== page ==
In desperation, I'm forced to return to authors I've read before, and few are better than Fred Vargas, archaeologist-historian-turned-crime-novelist-of-class. Several of her later books featuring the ethereal detective Jean-Baptiste Adamsberg have been translated into English, and recently, the very first one in the series was rendered into English as well. (There was a cri-de-coeur recently about this phenomenon of out-of-order release of translations, and I find it quite irritating that I am unable to follow the development of a character from start to finish just because publishers can't be bothered to publish chronologically. This is especially egregious when the full series is already available in the original language, and still they are translated at random.) The Chalk Circle Man introduces the provincial detective-turned-Parisian-commissioner who can sense evil in people and prefers to doodle instead of following up on clues and interrogating suspects. His evident success (summed up by one of his rivals as ''You sit around daydreaming, staring at the wall, or doodling on a bit of paper as if you had all the time and knowledge in the world, and then one day you swan in, cool as a cucumber, and say "Arrest the priest. He strangled the child to stop him talking."') has attracted various curious individuals, each more peculiar than the other, and all of them in some circumstantial way involved in the latest puzzle that is attracting his attention. All of Paris is agog by a street artist who goes about drawing perfect chalk circles on pavements in various arrondissements, enclosing some object or the other within them - a hat, a mouse, a lighter. Is this the latest break-out art? Adamsberg senses cruelty, however, and keeps alert to any developments, and is proved right when a murdered woman is found one day within one such circle. The investigation then splits into competing hypotheses - is the chalk-circle man responsible for the death? Or is someone following him around to piggy-back off those circles and implicate him? This is a detective novel with a surreal premise: unlike Poirot who uses strict logic, or Van Veeteren, who is a meticulous footpad, Adamsberg arrives at his conclusions mystically, and expects his deputy Danglard to fill in the gaps. Good fun, though.

Finally, if we have one Scandinavian, then we should have another, and Helene Tursten fills the gap with her Glass Devil, The (Inspector Irene Huss Investigation), as poor an example of the genre as we can imagine. This is a very poor effort, I'm saddened to say, especially because in Inspector Irene Huss is an interesting protagonist - a loving wife and mother and workaholic. A teacher is found brutally slain, and when the police go over to his parents' place to break the news, they find that the couple have been murdered as well. There are signs of Satanism (inverted pentagrams and all), and evidence of computer geekery - the hard-drives of the machines have been found completely wiped. It turns out that the surviving member of the family is a daughter (a computer geek) based in London, who has been so stunned by the deaths of her kin that she suffers a mental collapse. Huss is forced to travel to London to interrogate the woman, and there's an entirely pointless addition of a travelogue about the places she has time to visit and H&M shopping she is able to accomplish while she awaits the woman's pleasure. Even more egregious is the several pages describing a gruesome attack on Huss by drug-addled rapists that she is able to repel owing to her Olympic-level jiu-jitsu. What was the point of this? What are the chances that a chance visitor in London will suffer such an attack? Negligible, I'd have thought. The attack does nothing to advance the plot, adds little to Huss's character development, and serves no earthly purpose I could discern. But what really got my goat were the footnotes that dotted the book at various places. The publisher evidently is targeting an American audience, for whenever the text used metric measurements, a footnote would translate into imperial measures. Now consider - how many readers of translated fiction would be unaware of the metric system? It's just a puerile insult to one's intelligence. And, I'm sad to say, the book is no better, falling back on that old standby of Scandinavian child abuse. Evidently there are no other social problems worth addressing in that idyllic land.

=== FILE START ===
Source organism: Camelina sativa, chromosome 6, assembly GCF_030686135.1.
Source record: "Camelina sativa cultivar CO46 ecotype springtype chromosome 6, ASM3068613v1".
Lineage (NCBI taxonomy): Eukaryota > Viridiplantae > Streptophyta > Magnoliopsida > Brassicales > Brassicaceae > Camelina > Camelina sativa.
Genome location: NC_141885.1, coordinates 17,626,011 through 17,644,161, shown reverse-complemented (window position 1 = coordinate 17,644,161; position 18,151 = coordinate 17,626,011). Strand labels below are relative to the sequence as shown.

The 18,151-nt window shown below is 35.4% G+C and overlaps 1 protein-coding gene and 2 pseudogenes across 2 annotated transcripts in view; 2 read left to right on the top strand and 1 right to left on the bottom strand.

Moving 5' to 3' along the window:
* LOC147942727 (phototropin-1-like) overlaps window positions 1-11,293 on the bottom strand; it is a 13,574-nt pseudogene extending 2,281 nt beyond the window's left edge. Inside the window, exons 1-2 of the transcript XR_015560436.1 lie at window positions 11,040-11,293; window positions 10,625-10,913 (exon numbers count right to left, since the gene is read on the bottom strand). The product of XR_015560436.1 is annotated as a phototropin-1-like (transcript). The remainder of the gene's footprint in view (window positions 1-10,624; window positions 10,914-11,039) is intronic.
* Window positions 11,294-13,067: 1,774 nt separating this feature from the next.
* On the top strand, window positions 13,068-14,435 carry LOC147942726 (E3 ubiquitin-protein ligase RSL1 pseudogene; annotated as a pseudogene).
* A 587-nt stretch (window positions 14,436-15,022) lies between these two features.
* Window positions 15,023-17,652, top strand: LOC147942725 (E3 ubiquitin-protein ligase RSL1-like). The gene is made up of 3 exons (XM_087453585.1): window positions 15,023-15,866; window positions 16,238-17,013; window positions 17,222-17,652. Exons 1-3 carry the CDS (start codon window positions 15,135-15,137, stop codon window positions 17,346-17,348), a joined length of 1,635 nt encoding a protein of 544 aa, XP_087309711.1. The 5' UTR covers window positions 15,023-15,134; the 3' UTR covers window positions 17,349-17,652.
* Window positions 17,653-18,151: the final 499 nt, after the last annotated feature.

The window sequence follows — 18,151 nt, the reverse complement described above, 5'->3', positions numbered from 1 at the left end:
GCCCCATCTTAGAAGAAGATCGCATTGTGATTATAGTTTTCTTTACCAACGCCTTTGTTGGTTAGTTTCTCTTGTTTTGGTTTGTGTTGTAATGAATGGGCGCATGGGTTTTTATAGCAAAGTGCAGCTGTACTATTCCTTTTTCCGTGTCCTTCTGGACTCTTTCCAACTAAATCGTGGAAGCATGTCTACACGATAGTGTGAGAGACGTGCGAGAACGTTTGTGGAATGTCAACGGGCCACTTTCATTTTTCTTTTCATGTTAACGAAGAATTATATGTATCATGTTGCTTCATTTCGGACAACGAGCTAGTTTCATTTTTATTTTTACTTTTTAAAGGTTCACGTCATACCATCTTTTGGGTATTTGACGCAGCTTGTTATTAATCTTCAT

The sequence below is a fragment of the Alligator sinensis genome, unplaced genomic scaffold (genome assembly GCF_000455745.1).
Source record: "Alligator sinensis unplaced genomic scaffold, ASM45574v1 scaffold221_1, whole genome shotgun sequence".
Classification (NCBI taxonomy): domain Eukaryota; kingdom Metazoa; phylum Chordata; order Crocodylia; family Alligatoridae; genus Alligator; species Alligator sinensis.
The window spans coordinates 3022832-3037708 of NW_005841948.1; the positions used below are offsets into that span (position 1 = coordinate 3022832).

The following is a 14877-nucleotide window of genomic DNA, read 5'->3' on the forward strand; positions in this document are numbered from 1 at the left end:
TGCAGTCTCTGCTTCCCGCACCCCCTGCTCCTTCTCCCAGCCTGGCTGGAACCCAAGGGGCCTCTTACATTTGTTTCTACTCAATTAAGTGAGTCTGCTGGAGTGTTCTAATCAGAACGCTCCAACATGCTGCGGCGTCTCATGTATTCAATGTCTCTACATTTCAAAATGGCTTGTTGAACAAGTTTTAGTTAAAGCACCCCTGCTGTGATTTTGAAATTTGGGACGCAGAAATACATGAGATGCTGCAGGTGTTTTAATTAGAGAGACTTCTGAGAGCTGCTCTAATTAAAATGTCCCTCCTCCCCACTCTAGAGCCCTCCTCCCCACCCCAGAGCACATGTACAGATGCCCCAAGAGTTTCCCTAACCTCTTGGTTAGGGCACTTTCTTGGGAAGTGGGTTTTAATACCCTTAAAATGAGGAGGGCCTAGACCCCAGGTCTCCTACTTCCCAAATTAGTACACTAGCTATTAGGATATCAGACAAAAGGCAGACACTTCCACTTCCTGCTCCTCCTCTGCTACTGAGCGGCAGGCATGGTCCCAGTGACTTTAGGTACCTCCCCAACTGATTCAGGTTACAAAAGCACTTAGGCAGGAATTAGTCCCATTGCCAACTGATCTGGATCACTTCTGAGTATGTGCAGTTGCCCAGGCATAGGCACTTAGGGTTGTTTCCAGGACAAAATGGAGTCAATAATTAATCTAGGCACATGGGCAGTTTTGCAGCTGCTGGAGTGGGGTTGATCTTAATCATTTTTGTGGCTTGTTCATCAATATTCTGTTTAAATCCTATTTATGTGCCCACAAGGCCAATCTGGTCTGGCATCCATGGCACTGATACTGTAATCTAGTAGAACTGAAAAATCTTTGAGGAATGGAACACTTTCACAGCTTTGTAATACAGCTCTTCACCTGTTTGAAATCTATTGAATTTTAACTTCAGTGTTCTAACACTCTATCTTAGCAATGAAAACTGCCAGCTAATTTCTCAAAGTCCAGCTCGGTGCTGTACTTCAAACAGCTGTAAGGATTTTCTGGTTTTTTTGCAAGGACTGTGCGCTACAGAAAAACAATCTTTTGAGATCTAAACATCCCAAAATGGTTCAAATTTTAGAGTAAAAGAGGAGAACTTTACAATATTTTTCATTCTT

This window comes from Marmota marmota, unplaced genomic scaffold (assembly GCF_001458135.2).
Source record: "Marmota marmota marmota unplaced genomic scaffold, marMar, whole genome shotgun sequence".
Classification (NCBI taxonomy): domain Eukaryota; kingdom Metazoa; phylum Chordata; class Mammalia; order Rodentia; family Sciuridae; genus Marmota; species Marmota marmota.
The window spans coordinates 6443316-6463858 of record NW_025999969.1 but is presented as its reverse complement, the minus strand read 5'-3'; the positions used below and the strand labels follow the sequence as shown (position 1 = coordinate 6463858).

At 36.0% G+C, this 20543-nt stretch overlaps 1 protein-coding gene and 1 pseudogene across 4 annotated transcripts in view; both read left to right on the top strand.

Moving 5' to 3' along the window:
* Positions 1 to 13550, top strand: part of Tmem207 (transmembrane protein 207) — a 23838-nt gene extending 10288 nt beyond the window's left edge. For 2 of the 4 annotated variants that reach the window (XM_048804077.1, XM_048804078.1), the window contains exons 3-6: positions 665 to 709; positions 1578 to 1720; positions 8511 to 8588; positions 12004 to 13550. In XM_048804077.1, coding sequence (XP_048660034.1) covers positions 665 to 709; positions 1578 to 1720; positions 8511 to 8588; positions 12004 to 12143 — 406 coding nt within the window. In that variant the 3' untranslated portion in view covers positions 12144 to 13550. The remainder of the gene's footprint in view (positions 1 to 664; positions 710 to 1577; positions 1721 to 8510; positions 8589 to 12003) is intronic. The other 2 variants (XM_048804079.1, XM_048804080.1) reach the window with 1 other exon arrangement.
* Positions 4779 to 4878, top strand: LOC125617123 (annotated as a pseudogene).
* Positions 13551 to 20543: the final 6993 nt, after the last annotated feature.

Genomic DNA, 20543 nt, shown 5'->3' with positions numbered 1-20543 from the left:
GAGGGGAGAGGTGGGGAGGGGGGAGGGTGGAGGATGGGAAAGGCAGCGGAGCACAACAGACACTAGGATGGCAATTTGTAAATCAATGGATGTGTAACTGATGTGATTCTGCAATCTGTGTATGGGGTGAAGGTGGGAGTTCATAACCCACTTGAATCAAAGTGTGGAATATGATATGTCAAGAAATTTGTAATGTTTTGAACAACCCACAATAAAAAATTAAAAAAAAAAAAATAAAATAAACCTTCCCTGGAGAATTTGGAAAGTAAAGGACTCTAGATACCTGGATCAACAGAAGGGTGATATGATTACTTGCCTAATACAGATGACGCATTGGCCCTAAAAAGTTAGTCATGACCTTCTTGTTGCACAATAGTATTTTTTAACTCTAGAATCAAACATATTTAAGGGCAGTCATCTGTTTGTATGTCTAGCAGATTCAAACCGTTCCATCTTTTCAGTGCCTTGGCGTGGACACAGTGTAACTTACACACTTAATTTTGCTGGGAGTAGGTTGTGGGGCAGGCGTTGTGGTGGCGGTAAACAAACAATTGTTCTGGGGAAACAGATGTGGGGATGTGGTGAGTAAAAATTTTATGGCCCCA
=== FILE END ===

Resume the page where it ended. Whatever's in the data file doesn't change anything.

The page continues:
Space Bar said...

all exciting stuff!

Fëanor said...

i'm beginning to lose the plot a bit. overdosed, i think!